on to say that there are many differences of course, between the Democratic Party here in the United States and the Republican Party.

But he talked about places to find common ground. He talks specifically about the fight for the future of democracy.


He talked about the strength and the necessary strength of the NATO alliances. So, really trying to draw some commonalities here --

SOARES: Yes --

ZELENY: Between what used to be largely an agreed upon worldview, which has not become that in the Trump era. So, it's an open question over the next

eight months, how many of Nikki Haley's supporters, most of whom are Republicans actually decide to vote for President Biden or do some choose a

third party?

SOARES: Yes --

ZELENY: But clearly, for the next eight months, one thing we'll have our eye on is where do her supporters go? There are quite a few of them, and

they could be pivotal in this election. Isa.

SOARES: Absolutely fascinating. Jeff, really appreciate it, thank you, good to see you.

ZELENY: My pleasure.

SOARES: Let's get a closer look. I want to welcome Republican strategist Rina Shah. Rina, welcome to the show, good to see you. Look, it's clear

that the former president has solidified as we hear there from Jeff Zeleny. He's got his iron grip on the Republican Party, but there are -- there

seems to be some fissures as we've seen from that support for Haley in places like Vermont, right?

So, where do the Haley votes go? Just picking up from what Jeff said, Jeff Zeleny was saying there. Do we have a sense of where they're going to go?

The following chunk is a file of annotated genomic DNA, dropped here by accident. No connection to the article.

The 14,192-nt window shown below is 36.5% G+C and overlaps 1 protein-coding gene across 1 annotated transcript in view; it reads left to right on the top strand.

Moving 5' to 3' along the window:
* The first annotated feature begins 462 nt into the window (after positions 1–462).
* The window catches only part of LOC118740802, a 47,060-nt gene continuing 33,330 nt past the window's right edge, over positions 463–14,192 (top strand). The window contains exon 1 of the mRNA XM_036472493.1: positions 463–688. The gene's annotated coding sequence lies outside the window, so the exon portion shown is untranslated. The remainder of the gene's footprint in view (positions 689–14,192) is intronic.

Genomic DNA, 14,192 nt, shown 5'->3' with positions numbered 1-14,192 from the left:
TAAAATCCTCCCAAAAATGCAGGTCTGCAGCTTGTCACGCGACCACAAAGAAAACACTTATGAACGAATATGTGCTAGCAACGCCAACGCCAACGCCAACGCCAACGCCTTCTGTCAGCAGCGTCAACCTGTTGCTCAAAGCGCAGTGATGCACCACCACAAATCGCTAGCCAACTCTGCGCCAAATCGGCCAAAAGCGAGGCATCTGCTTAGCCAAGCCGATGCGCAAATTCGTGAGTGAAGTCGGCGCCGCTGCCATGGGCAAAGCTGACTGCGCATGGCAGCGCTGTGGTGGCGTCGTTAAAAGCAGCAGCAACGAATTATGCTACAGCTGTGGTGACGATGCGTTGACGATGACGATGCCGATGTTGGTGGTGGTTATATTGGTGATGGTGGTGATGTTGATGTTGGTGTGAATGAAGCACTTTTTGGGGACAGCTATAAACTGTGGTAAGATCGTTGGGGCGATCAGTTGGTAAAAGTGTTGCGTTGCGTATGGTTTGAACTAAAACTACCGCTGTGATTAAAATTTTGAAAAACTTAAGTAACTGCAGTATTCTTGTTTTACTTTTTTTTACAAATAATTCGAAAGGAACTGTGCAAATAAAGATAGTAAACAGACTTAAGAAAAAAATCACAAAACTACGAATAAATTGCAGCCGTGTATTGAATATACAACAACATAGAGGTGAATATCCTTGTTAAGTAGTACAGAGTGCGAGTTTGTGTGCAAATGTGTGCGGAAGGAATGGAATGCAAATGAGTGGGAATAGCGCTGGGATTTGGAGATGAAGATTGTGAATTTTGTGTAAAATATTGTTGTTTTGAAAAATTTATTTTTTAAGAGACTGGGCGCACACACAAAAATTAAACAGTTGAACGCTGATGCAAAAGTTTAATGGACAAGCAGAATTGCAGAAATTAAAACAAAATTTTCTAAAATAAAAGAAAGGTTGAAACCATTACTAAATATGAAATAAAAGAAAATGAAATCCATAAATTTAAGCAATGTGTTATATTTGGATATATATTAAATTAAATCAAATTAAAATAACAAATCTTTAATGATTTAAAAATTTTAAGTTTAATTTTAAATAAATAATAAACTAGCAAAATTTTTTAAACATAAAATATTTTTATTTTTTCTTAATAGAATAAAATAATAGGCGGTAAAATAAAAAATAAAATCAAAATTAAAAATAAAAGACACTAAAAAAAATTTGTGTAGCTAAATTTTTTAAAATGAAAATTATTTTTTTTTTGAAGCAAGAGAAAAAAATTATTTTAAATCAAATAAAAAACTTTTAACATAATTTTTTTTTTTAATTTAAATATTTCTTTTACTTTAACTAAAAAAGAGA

RINA SHAH, REPUBLICAN STRATEGIST: Well, Vermont in particular was rather shocking because Trump was expected to perform well there, and instead he

lost by 4 points to Haley. And so, though he did solidify his stature as a presumptive nominee, he is not part of a unified party. He has not --

SOARES: Yes --

SHAH: Succeeded in that measure. So, a couple of things again can be true about last night, and that he locked up these wins by beating Haley, but at

the polls were also pretty wrong in many places, she performed far better than the former president.

And that signals trouble for him as he moves forward, he needs to find a way to get those voters for Haley now into his camp.

SOARES: Yes, and we've seen with that, not just the strengths, right? But also the weaknesses for the former president. Look, Haley did well, Rina,

with suburban voters, with college-educated voters. So, I wonder how then Trump peels away those voters. And do you think -- I mean, can he win,

Rina, without expanding his base?